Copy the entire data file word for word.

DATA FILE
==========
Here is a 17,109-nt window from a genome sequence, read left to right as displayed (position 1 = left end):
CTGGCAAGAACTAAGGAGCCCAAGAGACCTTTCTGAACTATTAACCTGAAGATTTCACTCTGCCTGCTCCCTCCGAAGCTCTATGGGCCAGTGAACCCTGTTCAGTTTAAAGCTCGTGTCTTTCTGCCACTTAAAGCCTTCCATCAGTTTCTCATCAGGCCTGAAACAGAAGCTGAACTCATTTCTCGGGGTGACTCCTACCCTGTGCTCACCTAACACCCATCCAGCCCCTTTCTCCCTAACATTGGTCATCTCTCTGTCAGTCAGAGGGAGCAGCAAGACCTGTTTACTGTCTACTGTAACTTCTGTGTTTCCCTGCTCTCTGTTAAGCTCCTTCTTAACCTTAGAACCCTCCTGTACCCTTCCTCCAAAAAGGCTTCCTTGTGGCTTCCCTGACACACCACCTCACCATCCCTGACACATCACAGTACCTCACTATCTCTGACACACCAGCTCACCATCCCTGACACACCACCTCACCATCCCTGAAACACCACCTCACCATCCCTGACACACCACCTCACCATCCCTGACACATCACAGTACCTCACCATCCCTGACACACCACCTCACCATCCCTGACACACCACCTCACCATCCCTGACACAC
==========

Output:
Here is a 17,109-nt window from a genome sequence, read left to right as displayed (position 1 = left end):
CTGGCAAGAACTAAGGAGCCCAAGAGACCTTTCTGAACTATTAACCTGAAGATTTCACTCTGCCTGCTCCCTCCGAAGCTCTATGGGCCAGTGAACCCTGTTCAGTTTAAAGCTCGTGTCTTTCTGCCACTTAAAGCCTTCCATCAGTTTCTCATCAGGCCTGAAACAGAAGCTGAACTCATTTCTCGGGGTGACTCCTACCCTGTGCTCACCTAACACCCATCCAGCCCCTTTCTCCCTAACATTGGTCATCTCTCTGTCAGTCAGAGGGAGCAGCAAGACCTGTTTACTGTCTACTGTAACTTCTGTGTTTCCCTGCTCTCTGTTAAGCTCCTTCTTAACCTTAGAACCCTCCTGTACCCTTCCTCCAAAAAGGCTTCCTTGTGGCTTCCCTGACACACCACCTCACCATCCCTGACACATCACAGTACCTCACTATCTCTGACACACCAGCTCACCATCCCTGACACACCACCTCACCATCCCTGAAACACCACCTCACCATCCCTGACACACCACCTCACCATCCCTGACACATCACAGTACCTCACCATCCCTGACACACCACCTCACCATCCCTGACACACCACCTCACCATCCCTGACACAC